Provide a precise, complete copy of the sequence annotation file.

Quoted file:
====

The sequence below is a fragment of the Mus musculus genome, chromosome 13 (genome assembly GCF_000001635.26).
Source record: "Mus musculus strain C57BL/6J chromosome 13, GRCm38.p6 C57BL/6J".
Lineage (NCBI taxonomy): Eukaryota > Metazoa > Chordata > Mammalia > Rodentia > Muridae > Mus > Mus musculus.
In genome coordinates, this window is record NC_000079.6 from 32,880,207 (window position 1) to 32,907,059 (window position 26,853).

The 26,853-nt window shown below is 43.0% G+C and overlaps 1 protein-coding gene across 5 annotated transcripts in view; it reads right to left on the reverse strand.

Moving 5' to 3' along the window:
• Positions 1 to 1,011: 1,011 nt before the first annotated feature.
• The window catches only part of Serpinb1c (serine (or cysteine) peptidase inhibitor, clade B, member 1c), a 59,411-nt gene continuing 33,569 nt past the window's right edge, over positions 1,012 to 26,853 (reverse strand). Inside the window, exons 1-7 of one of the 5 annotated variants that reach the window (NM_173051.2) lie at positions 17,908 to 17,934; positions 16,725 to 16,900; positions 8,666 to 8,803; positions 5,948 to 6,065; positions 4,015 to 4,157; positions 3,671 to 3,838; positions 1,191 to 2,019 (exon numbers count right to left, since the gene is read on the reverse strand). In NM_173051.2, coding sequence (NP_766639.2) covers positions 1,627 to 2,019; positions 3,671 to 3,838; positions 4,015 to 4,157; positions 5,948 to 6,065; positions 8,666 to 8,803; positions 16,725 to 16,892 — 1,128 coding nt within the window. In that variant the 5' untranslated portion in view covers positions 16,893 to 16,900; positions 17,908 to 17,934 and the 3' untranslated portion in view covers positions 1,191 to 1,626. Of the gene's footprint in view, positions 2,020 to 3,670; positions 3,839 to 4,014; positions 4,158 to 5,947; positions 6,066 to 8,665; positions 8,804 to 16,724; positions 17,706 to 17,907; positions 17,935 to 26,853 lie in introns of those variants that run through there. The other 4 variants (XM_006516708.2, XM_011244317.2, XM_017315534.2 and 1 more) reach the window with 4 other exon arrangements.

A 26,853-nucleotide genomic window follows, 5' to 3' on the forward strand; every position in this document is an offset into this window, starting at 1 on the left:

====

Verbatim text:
The sequence below is a fragment of the Mus musculus genome, chromosome 13 (genome assembly GCF_000001635.26).
Source record: "Mus musculus strain C57BL/6J chromosome 13, GRCm38.p6 C57BL/6J".
Lineage (NCBI taxonomy): Eukaryota > Metazoa > Chordata > Mammalia > Rodentia > Muridae > Mus > Mus musculus.
In genome coordinates, this window is record NC_000079.6 from 32,880,207 (window position 1) to 32,907,059 (window position 26,853).

The 26,853-nt window shown below is 43.0% G+C and overlaps 1 protein-coding gene across 5 annotated transcripts in view; it reads right to left on the reverse strand.

Moving 5' to 3' along the window:
• Positions 1 to 1,011: 1,011 nt before the first annotated feature.
• The window catches only part of Serpinb1c (serine (or cysteine) peptidase inhibitor, clade B, member 1c), a 59,411-nt gene continuing 33,569 nt past the window's right edge, over positions 1,012 to 26,853 (reverse strand). Inside the window, exons 1-7 of one of the 5 annotated variants that reach the window (NM_173051.2) lie at positions 17,908 to 17,934; positions 16,725 to 16,900; positions 8,666 to 8,803; positions 5,948 to 6,065; positions 4,015 to 4,157; positions 3,671 to 3,838; positions 1,191 to 2,019 (exon numbers count right to left, since the gene is read on the reverse strand). In NM_173051.2, coding sequence (NP_766639.2) covers positions 1,627 to 2,019; positions 3,671 to 3,838; positions 4,015 to 4,157; positions 5,948 to 6,065; positions 8,666 to 8,803; positions 16,725 to 16,892 — 1,128 coding nt within the window. In that variant the 5' untranslated portion in view covers positions 16,893 to 16,900; positions 17,908 to 17,934 and the 3' untranslated portion in view covers positions 1,191 to 1,626. Of the gene's footprint in view, positions 2,020 to 3,670; positions 3,839 to 4,014; positions 4,158 to 5,947; positions 6,066 to 8,665; positions 8,804 to 16,724; positions 17,706 to 17,907; positions 17,935 to 26,853 lie in introns of those variants that run through there. The other 4 variants (XM_006516708.2, XM_011244317.2, XM_017315534.2 and 1 more) reach the window with 4 other exon arrangements.

A 26,853-nucleotide genomic window follows, 5' to 3' on the forward strand; every position in this document is an offset into this window, starting at 1 on the left: